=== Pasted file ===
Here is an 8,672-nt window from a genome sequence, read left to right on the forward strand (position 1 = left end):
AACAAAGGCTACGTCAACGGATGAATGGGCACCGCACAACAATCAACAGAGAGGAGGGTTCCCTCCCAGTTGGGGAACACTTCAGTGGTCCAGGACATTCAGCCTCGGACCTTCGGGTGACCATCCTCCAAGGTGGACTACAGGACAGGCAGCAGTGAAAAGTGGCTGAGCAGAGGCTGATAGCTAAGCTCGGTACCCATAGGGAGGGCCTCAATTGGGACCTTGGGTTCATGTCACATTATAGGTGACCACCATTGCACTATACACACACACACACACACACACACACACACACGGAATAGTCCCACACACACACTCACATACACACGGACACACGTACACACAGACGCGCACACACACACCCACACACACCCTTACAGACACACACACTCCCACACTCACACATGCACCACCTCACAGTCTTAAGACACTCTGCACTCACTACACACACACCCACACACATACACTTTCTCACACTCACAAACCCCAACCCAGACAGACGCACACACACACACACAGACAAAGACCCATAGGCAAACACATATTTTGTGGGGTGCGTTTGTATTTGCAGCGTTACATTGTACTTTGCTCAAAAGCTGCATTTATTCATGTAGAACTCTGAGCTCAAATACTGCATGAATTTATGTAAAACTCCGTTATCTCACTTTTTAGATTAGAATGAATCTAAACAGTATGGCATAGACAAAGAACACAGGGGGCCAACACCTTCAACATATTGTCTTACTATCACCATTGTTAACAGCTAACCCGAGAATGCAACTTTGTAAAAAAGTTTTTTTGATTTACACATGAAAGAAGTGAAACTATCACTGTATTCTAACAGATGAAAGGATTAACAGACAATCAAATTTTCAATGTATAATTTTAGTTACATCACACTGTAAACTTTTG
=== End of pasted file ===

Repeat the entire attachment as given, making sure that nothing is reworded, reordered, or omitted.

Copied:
Here is an 8,672-nt window from a genome sequence, read left to right on the forward strand (position 1 = left end):
AACAAAGGCTACGTCAACGGATGAATGGGCACCGCACAACAATCAACAGAGAGGAGGGTTCCCTCCCAGTTGGGGAACACTTCAGTGGTCCAGGACATTCAGCCTCGGACCTTCGGGTGACCATCCTCCAAGGTGGACTACAGGACAGGCAGCAGTGAAAAGTGGCTGAGCAGAGGCTGATAGCTAAGCTCGGTACCCATAGGGAGGGCCTCAATTGGGACCTTGGGTTCATGTCACATTATAGGTGACCACCATTGCACTATACACACACACACACACACACACACACACACACGGAATAGTCCCACACACACACTCACATACACACGGACACACGTACACACAGACGCGCACACACACACCCACACACACCCTTACAGACACACACACTCCCACACTCACACATGCACCACCTCACAGTCTTAAGACACTCTGCACTCACTACACACACACCCACACACATACACTTTCTCACACTCACAAACCCCAACCCAGACAGACGCACACACACACACACAGACAAAGACCCATAGGCAAACACATATTTTGTGGGGTGCGTTTGTATTTGCAGCGTTACATTGTACTTTGCTCAAAAGCTGCATTTATTCATGTAGAACTCTGAGCTCAAATACTGCATGAATTTATGTAAAACTCCGTTATCTCACTTTTTAGATTAGAATGAATCTAAACAGTATGGCATAGACAAAGAACACAGGGGGCCAACACCTTCAACATATTGTCTTACTATCACCATTGTTAACAGCTAACCCGAGAATGCAACTTTGTAAAAAAGTTTTTTTGATTTACACATGAAAGAAGTGAAACTATCACTGTATTCTAACAGATGAAAGGATTAACAGACAATCAAATTTTCAATGTATAATTTTAGTTACATCACACTGTAAACTTTTG